A shift to the present.
After several years of travel, I’d acclimatised to life in flux, regularly contemplating what’s next or deconstructing what has passed. These skills are excellent for making plans and self-reflection, but as a result, staying present in the moment’s delights and difficulties can be challenging. So on Day 31, after a month of constant transition, I made a concerted effort to remain present.
Camino de Santiago Diary – Day 31
If I thought forgoing my typical 8 am snooze on Day 30 felt unsettling, the 5 am alarm in Albergue Lavacolla was something else. The group were determined to make a headstart on the final day crowds, and my vote was outnumbered. The trail had reached the peak of peak season, and we’d been warned that Santiago de Compostela was heaving. So, I sleepily hoisted my bag over my shoulders and joined the others out in the dim Galician fog.
After one last transient jaunt through the Spanish countryside, we entered Santiago’s urban labyrinth and weaved along the scallop-enshrined cobblestones. The breaking sun pierced gaps through the ancient architecture and lit our path toward Plaza del Obradoiro and the zero-kilometre mark. Passing under the final archway and down the stone steps into the square, the view was not as I’d anticipated.
I had visited this spot before leaving for France and been stunned by the vast crowds, peddling merchants, summer rains, and echoing drawl of bagpipes. However, this morning’s atmosphere felt entirely serene, and the deserted square provided a surprising moment of hushed introspection. I unshackled my belongings and reclined against a granite pillar facing the imposing Cathedral of Santiago de Compostela. There I sat; just me, my backpack, my faithful walking stick and my thoughts.
The rest of my hiking troop continued to hug, smile and chase the Instagram money shot while I quietly pondered. I know how quickly these definitive moments can pass; I wanted to internalise the trip’s grand finale as much as possible. Granted, I planned to extend my journey by three days to Finisterre at the ocean’s edge; but right here, right now, in this square, the Camino’s end felt genuine.
Catedral de Santiago de Compostela stands on the hill where Santiago’s tomb was buried in the 1st century before being discovered in the 9th century.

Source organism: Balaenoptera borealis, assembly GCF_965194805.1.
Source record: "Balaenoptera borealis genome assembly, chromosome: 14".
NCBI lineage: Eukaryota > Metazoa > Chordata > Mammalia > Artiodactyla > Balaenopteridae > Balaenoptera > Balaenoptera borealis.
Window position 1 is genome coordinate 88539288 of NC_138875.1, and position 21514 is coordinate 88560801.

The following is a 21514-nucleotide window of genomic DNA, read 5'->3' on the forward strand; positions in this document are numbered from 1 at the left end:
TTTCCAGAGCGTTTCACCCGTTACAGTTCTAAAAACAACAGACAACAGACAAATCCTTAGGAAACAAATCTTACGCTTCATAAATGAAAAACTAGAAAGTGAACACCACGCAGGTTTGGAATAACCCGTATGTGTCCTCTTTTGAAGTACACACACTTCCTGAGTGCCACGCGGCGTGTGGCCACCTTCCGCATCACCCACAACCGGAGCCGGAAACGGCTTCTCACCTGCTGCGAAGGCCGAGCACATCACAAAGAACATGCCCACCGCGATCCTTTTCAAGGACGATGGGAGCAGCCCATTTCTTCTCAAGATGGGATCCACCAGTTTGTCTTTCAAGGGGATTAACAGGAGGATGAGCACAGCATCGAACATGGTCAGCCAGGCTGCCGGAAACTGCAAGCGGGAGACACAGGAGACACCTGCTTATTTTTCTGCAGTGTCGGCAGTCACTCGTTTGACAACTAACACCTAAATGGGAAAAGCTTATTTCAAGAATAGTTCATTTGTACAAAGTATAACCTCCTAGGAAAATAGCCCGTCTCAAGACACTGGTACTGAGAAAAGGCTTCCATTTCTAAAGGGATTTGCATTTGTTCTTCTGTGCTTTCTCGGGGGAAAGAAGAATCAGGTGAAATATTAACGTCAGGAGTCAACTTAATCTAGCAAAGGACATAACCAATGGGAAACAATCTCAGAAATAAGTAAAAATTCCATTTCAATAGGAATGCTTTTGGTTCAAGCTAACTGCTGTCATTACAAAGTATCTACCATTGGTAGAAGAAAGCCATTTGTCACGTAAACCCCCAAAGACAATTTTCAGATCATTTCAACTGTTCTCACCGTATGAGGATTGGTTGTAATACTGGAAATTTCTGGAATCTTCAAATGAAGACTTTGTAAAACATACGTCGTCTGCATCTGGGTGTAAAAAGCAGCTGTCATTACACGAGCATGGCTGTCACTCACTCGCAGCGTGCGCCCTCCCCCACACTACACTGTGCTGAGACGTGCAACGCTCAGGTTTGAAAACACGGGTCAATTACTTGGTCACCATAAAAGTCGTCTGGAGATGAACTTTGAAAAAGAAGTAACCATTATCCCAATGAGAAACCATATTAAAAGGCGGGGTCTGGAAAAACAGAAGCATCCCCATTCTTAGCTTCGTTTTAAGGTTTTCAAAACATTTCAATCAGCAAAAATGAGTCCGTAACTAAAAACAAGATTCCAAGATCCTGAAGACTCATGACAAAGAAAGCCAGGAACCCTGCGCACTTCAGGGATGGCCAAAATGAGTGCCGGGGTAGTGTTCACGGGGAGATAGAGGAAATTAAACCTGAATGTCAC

After a while, an emotional Marie joined my reflection, and we sat together in humbled silence. As the shadows shortened, we watched as steady streams of pilgrims filtered into the square – crying, dancing, embracing and gazing around in wonderment. The Plaza del Obradoiro must be one of the most expressive, emotional places in the world. Travellers from far-flung destinations walk for days, weeks and months (depending on their Camino adventure) and, ultimately, arrive in this sacred city. They sacrifice considerable amounts to be here, postponing or redirecting life outside the trail and expending enormous amounts of energy and time to complete the journey.
People walk for many reasons: the challenge, spiritual awakening, cultural and historical passions, or redefining their everyday; but inevitably, they discover far more about their abilities and capacity. A combination of perseverance and sweat unearths scrutiny into self, lessons in independence, a simplification of life, a need to stay present, and a strengthening of trust. So, after such a prolonged physical, mental and spiritual exploration, it’s unsurprising to feel such deep insights bubbling over at the finish line.
In between signing off my Compostela paperwork, having a much-needed haircut, visiting Saint James’ Tomb, and preparing for the night’s celebratory feast, I returned intermittently to the square to soak in the festive mood and welcome pilgrims I’d met along The Way. Remarkably, both Natalia and Susanne had carved through Camino’s draining heat and entered Santiago minutes apart; I was reunited with members of my original ‘walking party’ at long last. We hugged collectively amongst the milling crowd, and my morning’s ironed-on smile widened even further.
I soon noticed two other familiar faces among the crowd: the Bulgarian couple I departed the Saint-Jean Albergue with on Day 1. Other than occasionally seeing each other in trail towns, we’d hiked the entire Camino Francés separately, without saying a word. To think, we shared the same road, but our paths scarcely intersected. At that moment, I realised we are all on our own journey but never alone, even in silence; someone has always either endured or enjoyed our experience.
They eventually recognised me, and we hugged, still without a word – they weren’t necessary at this point.
The group’s break-up dinner was the perfect end to a month-long pilgrimage. The cuisine embodied northern Spain, the company exemplified friendship and gratitude, and the atmosphere oozed a euphoria that only a long-distance trail can supply.
I worked my way up and down the table, hugging, laughing and discussing future adventures; the smiles were rich, and the plans were many. By the time I’d completed my lap and sat back down for my decadent flan dessert, my brain had processed all the information it had just gathered. One thing became abundantly clear: I was the sole pilgrim continuing toward the ocean on Day 32. I was taken aback. My Camino experience would feel very different come morning.
All the details.
Trail distance covered
A breeze, enjoy.